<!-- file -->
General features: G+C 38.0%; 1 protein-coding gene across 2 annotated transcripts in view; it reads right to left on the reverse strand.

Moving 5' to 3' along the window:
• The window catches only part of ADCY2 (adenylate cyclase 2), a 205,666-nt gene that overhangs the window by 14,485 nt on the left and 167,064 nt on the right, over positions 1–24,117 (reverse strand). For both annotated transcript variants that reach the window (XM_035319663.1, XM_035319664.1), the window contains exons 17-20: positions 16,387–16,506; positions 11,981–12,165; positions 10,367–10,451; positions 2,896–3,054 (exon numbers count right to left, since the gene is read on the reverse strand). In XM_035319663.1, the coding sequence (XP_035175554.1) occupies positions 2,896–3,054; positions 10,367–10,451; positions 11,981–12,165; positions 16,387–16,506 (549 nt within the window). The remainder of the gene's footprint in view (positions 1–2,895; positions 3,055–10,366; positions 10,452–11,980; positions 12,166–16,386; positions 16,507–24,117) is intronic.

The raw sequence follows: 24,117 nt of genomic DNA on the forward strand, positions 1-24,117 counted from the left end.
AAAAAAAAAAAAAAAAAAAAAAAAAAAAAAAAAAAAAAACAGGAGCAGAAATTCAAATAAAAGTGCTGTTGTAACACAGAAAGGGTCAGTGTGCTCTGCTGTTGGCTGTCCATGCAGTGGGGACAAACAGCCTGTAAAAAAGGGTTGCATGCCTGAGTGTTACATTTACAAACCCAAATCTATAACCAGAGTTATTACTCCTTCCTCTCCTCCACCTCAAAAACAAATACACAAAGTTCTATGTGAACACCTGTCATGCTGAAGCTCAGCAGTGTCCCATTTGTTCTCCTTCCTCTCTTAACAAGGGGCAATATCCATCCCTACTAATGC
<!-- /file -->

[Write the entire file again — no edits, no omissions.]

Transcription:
General features: G+C 38.0%; 1 protein-coding gene across 2 annotated transcripts in view; it reads right to left on the reverse strand.

Moving 5' to 3' along the window:
• The window catches only part of ADCY2 (adenylate cyclase 2), a 205,666-nt gene that overhangs the window by 14,485 nt on the left and 167,064 nt on the right, over positions 1–24,117 (reverse strand). For both annotated transcript variants that reach the window (XM_035319663.1, XM_035319664.1), the window contains exons 17-20: positions 16,387–16,506; positions 11,981–12,165; positions 10,367–10,451; positions 2,896–3,054 (exon numbers count right to left, since the gene is read on the reverse strand). In XM_035319663.1, the coding sequence (XP_035175554.1) occupies positions 2,896–3,054; positions 10,367–10,451; positions 11,981–12,165; positions 16,387–16,506 (549 nt within the window). The remainder of the gene's footprint in view (positions 1–2,895; positions 3,055–10,366; positions 10,452–11,980; positions 12,166–16,386; positions 16,507–24,117) is intronic.

The raw sequence follows: 24,117 nt of genomic DNA on the forward strand, positions 1-24,117 counted from the left end.
AAAAAAAAAAAAAAAAAAAAAAAAAAAAAAAAAAAAAAACAGGAGCAGAAATTCAAATAAAAGTGCTGTTGTAACACAGAAAGGGTCAGTGTGCTCTGCTGTTGGCTGTCCATGCAGTGGGGACAAACAGCCTGTAAAAAAGGGTTGCATGCCTGAGTGTTACATTTACAAACCCAAATCTATAACCAGAGTTATTACTCCTTCCTCTCCTCCACCTCAAAAACAAATACACAAAGTTCTATGTGAACACCTGTCATGCTGAAGCTCAGCAGTGTCCCATTTGTTCTCCTTCCTCTCTTAACAAGGGGCAATATCCATCCCTACTAATGC